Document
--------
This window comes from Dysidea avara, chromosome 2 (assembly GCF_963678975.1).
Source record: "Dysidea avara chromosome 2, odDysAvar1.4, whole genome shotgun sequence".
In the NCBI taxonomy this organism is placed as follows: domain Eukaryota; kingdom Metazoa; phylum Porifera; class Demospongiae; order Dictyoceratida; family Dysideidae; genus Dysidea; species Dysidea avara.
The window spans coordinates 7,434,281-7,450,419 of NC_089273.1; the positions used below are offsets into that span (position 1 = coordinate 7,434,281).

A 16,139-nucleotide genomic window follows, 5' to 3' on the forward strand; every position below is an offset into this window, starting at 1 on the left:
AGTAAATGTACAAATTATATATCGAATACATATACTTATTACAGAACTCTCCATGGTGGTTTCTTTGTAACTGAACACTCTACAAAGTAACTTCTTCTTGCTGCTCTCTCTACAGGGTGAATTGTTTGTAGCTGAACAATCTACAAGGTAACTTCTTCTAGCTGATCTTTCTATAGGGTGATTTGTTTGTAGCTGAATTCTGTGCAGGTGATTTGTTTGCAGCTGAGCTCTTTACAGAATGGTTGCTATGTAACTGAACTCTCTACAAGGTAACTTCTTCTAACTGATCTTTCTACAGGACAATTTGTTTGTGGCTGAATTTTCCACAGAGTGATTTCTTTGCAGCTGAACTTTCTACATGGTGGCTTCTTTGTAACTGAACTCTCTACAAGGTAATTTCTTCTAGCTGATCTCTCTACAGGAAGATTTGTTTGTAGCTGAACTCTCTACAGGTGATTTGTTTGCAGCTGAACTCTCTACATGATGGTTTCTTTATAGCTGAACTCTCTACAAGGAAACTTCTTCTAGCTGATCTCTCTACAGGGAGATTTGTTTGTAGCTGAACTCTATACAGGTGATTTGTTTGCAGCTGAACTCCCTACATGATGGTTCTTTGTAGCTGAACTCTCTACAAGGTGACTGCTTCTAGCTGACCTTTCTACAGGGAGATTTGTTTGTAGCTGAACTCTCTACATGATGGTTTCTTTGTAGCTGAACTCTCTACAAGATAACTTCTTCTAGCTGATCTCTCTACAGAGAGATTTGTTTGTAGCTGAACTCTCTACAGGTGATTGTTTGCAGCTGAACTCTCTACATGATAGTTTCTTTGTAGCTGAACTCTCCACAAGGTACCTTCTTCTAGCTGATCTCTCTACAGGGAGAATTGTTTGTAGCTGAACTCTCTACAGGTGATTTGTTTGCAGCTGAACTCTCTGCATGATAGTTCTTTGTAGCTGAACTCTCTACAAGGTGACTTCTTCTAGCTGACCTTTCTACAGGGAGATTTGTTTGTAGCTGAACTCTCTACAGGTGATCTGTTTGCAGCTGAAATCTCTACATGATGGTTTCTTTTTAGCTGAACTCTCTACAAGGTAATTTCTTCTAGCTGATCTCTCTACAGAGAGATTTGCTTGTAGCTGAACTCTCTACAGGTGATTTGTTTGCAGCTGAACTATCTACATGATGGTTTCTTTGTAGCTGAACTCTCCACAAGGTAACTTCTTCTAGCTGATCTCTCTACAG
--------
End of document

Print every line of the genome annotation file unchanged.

This window comes from Dysidea avara, chromosome 2 (assembly GCF_963678975.1).
Source record: "Dysidea avara chromosome 2, odDysAvar1.4, whole genome shotgun sequence".
In the NCBI taxonomy this organism is placed as follows: domain Eukaryota; kingdom Metazoa; phylum Porifera; class Demospongiae; order Dictyoceratida; family Dysideidae; genus Dysidea; species Dysidea avara.
The window spans coordinates 7,434,281-7,450,419 of NC_089273.1; the positions used below are offsets into that span (position 1 = coordinate 7,434,281).

A 16,139-nucleotide genomic window follows, 5' to 3' on the forward strand; every position below is an offset into this window, starting at 1 on the left:
AGTAAATGTACAAATTATATATCGAATACATATACTTATTACAGAACTCTCCATGGTGGTTTCTTTGTAACTGAACACTCTACAAAGTAACTTCTTCTTGCTGCTCTCTCTACAGGGTGAATTGTTTGTAGCTGAACAATCTACAAGGTAACTTCTTCTAGCTGATCTTTCTATAGGGTGATTTGTTTGTAGCTGAATTCTGTGCAGGTGATTTGTTTGCAGCTGAGCTCTTTACAGAATGGTTGCTATGTAACTGAACTCTCTACAAGGTAACTTCTTCTAACTGATCTTTCTACAGGACAATTTGTTTGTGGCTGAATTTTCCACAGAGTGATTTCTTTGCAGCTGAACTTTCTACATGGTGGCTTCTTTGTAACTGAACTCTCTACAAGGTAATTTCTTCTAGCTGATCTCTCTACAGGAAGATTTGTTTGTAGCTGAACTCTCTACAGGTGATTTGTTTGCAGCTGAACTCTCTACATGATGGTTTCTTTATAGCTGAACTCTCTACAAGGAAACTTCTTCTAGCTGATCTCTCTACAGGGAGATTTGTTTGTAGCTGAACTCTATACAGGTGATTTGTTTGCAGCTGAACTCCCTACATGATGGTTCTTTGTAGCTGAACTCTCTACAAGGTGACTGCTTCTAGCTGACCTTTCTACAGGGAGATTTGTTTGTAGCTGAACTCTCTACATGATGGTTTCTTTGTAGCTGAACTCTCTACAAGATAACTTCTTCTAGCTGATCTCTCTACAGAGAGATTTGTTTGTAGCTGAACTCTCTACAGGTGATTGTTTGCAGCTGAACTCTCTACATGATAGTTTCTTTGTAGCTGAACTCTCCACAAGGTACCTTCTTCTAGCTGATCTCTCTACAGGGAGAATTGTTTGTAGCTGAACTCTCTACAGGTGATTTGTTTGCAGCTGAACTCTCTGCATGATAGTTCTTTGTAGCTGAACTCTCTACAAGGTGACTTCTTCTAGCTGACCTTTCTACAGGGAGATTTGTTTGTAGCTGAACTCTCTACAGGTGATCTGTTTGCAGCTGAAATCTCTACATGATGGTTTCTTTTTAGCTGAACTCTCTACAAGGTAATTTCTTCTAGCTGATCTCTCTACAGAGAGATTTGCTTGTAGCTGAACTCTCTACAGGTGATTTGTTTGCAGCTGAACTATCTACATGATGGTTTCTTTGTAGCTGAACTCTCCACAAGGTAACTTCTTCTAGCTGATCTCTCTACAG